Found 2,732 Resources
On lable "Santa Rosa". Includes a church service with drum and flute music, as well as band music later in the recording.
Willem de Kooning, reconsidered, [sound recording] / co-sponsored by the Hirshhorn Museum and Sculpture Garden and the Archives of American Art, 1993
The proceedings of a scholarly symposium held in conjunction with the Hirshhorn Museum exhibition, "Willem de Kooning from the Hirshhorn Museum Collection," October 21, 1993-January 9, 1994.
Speakers include Judith Zilczer, Judith Wolfe, David Cateforis, Carter Ratcliff, and Stephen Polcari.
You probably know that shooting stars aren’t really stars, but what ARE you seeing? Emily, Matt, and Nick give a download on why meteor showers occur, when’s the best time to watch, and what you’re looking at (spoiler: most meteors are A LOT smaller than you think). So bundle up, grab your headphones, and get a crash-course on everything you need to know while enjoying the Ursid shower on December 22nd.
We’re hard at work on new episodes! AirSpace will be back with SEASON 2 in March! Can’t wait that long? Check out our instagram @airspacepodcast for behind-the-scenes content!
Alt title: ADAM SAVAGE IS IN THIS EPISODE! Today we’re talking about a really cool project that brought together one former-Mythbuster, a couple of Smithsonian units, and makers across the country to reimagine an incredible piece of Apollo engineering. The hatch (aka door) on the Apollo 11 Command Module Columbia is SUPER complex and basically irresistible if you’re into solving mechanical puzzles – so much so that master builders Adam Savage and Jen Schachter wanted to recreate it with the help of a few dozen friends. They brought together 44 artists and engineers from across the country to fabricate individual components of the hatch using 3D-scan data from the Smithsonian’s Digitization Program Office. Then Adam and team assembled it live at the Museum in DC during the 50th anniversary of Apollo 11. On this episode we hear what happens when lasers, power tools, and a live studio audience (safely) collide!
P.S. Want to build your own Apollo 11 hatch? Visit 3d.si.edu/apollo11cmhatch to view the 3D model and download the .stl files and drawings used by the Project Egress team. Post your photos and tag #ProjectEgress!
This collection is comprised of thirteen (13) original recordings of American Indian songs and dances, recorded on two-minute Edison Blanks wax cylinders. Eight of the cylinders are in pristine condition. Two are cracked and cannot be played. Contents are marked on individual cylinders in pencil or black ink: 1) The last Owl Dance; 2) Two flute songs; 3) Sioux flute 2 loves; 4) Sioux love song; 5) Kiowa love songs; 6) Sirecha Dance; 7) Flute love lullaby; 8) Flute on the bridge; 9) War dance; 10) Buffalo dance; 11) Song before fight; 12) Indian flute. a love song, played by Turkey Leggs. (Cheyene); 13) Owl Dance song.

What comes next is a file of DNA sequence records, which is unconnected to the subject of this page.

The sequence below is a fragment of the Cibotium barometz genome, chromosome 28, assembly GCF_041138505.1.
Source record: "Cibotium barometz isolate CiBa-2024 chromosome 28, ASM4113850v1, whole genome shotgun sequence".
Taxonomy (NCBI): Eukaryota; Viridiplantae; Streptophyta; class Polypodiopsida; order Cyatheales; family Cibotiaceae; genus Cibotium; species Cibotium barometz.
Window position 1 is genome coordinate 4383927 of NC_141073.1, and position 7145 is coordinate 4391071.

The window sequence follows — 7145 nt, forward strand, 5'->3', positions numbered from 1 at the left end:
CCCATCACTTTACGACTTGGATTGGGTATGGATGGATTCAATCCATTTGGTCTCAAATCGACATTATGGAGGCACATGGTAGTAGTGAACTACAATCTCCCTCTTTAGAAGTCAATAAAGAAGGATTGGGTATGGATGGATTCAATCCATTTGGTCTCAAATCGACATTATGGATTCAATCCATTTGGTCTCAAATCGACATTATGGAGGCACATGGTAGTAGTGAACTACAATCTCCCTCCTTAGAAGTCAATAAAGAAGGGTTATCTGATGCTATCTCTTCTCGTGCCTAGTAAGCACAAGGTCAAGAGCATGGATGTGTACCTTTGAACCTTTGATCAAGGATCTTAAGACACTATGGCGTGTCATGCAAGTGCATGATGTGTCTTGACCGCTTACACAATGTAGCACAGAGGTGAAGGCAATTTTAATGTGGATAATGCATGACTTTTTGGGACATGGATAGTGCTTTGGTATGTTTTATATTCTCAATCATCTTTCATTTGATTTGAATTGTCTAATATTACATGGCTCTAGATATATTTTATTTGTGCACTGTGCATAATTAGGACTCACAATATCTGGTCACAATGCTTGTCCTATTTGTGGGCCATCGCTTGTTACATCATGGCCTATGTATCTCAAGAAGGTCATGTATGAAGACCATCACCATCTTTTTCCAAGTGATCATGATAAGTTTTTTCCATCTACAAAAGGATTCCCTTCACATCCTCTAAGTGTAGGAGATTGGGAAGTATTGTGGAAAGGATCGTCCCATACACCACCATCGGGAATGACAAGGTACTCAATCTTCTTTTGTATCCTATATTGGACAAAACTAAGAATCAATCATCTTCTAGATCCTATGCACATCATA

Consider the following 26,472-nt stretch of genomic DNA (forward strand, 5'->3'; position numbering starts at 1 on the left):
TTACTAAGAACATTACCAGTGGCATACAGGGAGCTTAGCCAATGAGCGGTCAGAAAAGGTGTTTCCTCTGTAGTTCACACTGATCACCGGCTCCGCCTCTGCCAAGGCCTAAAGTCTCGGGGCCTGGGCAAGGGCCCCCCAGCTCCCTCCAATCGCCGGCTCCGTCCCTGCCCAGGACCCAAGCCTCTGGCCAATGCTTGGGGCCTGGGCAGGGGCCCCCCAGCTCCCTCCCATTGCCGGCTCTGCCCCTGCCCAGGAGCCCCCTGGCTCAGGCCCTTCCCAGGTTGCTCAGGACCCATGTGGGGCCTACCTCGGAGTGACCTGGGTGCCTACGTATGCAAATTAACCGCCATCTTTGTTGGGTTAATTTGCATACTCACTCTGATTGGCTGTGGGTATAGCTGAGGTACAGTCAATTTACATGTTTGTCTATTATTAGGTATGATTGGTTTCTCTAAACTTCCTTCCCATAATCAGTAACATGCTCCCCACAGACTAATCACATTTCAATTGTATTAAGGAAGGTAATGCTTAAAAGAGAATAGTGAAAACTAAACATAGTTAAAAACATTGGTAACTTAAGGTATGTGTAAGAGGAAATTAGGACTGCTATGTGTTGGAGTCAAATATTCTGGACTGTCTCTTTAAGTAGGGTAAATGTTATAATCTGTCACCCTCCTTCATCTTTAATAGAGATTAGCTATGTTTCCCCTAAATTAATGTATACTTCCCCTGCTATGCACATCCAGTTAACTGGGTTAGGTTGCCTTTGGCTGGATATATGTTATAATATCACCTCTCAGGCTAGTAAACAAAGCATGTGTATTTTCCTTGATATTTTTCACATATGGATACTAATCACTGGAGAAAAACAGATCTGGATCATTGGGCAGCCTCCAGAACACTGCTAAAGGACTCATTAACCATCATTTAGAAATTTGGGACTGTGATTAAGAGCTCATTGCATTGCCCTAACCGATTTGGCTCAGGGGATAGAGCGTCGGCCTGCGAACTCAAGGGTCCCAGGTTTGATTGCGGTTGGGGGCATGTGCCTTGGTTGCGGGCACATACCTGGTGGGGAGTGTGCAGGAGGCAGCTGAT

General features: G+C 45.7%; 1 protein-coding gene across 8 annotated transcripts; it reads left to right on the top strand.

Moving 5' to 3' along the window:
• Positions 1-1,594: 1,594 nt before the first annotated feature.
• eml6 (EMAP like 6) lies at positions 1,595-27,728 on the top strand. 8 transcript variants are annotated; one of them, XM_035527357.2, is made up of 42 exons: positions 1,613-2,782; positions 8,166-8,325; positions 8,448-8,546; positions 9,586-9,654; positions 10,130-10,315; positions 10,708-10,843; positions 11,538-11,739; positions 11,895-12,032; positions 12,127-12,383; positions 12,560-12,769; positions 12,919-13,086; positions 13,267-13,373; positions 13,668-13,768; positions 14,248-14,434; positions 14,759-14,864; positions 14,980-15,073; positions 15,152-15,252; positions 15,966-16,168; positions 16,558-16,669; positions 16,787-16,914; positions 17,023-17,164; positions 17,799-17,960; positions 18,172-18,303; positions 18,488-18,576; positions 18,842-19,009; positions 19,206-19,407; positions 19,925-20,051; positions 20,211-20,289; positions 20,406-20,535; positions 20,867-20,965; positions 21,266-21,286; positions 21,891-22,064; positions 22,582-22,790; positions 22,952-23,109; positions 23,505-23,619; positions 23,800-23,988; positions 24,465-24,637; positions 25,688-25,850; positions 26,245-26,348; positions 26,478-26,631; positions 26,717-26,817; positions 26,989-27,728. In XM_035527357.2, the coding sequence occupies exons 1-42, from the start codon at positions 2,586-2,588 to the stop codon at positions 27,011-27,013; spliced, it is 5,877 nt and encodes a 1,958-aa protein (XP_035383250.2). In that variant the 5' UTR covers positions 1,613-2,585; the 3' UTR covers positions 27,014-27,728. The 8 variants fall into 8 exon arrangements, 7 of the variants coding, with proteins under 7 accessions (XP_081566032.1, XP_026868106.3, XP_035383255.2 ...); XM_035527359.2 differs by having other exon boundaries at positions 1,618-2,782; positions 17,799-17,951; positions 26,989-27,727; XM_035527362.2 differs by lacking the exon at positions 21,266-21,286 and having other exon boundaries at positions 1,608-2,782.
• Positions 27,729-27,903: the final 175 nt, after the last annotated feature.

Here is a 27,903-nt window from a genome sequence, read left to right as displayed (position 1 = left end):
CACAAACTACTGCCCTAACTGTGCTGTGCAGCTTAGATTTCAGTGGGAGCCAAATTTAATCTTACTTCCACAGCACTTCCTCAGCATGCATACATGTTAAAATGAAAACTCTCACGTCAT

Recorded for Ty Stewart. Part Two. MPM tape 4 includes: 1. War Dance Songs; 2. Veterans' Songs.
Next week is the 50th anniversary of our first steps on the Moon! In our last exciting episode, we explored all the science the Apollo astronauts performed on the lunar surface. In part two, we’re talking about the important science still happening with Apollo Moon rocks here on Earth a half-century later. Of all the 842 pounds of lunar material the astronauts collected up there, three samples were sealed away for scientists to study far in the future. And the future is now! We’ll speak to two scientists from NASA Goddard who will be working with the heretofore sealed samples, which are still in pristine, untouched condition from when astronauts of yesteryear plucked them off our nearest celestial neighbor. And Emily speaks to Lunar geologist Dr. Jennifer Whitten who’s working on a proposal to send a rover back to the Moon to carry on Apollo’s legacy of lunar exploration. Lunar science of the future happens now!
50 years ago this July, humans set foot on the Moon for the first time. You probably know the highlights – Kennedy’s moonshot challenge, Armstrong’s first small steps, three astronauts returned safely to Earth – but there was more to the Apollo program than getting there and back. When we landed Americans on the Moon, there was a lot we didn’t know about our nearest celestial neighbor. Would the astronauts sink into the lunar dust like quicksand? Would they encounter extraterrestrial germs and bring them back to infect the Earth? What would could rocks and dirt (regolith, actually) tell us about how the Moon formed? To celebrate the 50th anniversary of the first Moon landing, AirSpace examines what we knew then, what we know now, and what mysteries of lunar science still remain. And we’ll admit, we’re just a *little *excited about the upcoming anniversary. So much so, this is part ONE of TWO.
Visionary modernist impresario : a look at Arthur B. Davies and his world, 1900-1928 : panel discussion, 1981 March 27
A panel discussion conducted 1981 March 27, sponsored jointly by the Archives of American Art and the Institute of Contemporary Art, Boston.
The participants are: Robert F. Brown, Charles Eldredge, Elizabeth Johns, Garnett McCoy, Nancy Miller, Gwendolyn Owens, and Elizabeth Sussman.
Information transcribed from box: Side I stereo 3 3/4 ;1. Jerai Gongs (moving past mikes 0-73; 2. Jerai gongs (with singing at 150, 73-214; 3. Jerai zylophone 214-246; 4. Jerai violin 246-276 5. Jerai man singing 278-301; 6. Jerai group singing 303-362. Side 2 Vietnamese song (co Nhat) 1. 600- First with guitar accom. Second, third with 10 stringed inst.; 2. Vietnamese Modern -881. Side 2 BLANK
Side 1: Man translating Ventureño into English; Side 2: Vocabulary with Santa Cruz dialect to English, given to man by Mr. Callenburg/Cowdenburg in employ of the Smithsonian Institute, to compare with Ventureño (audio speeds up throughout side)
Sides 1 and 2: Translating Ventureño into English.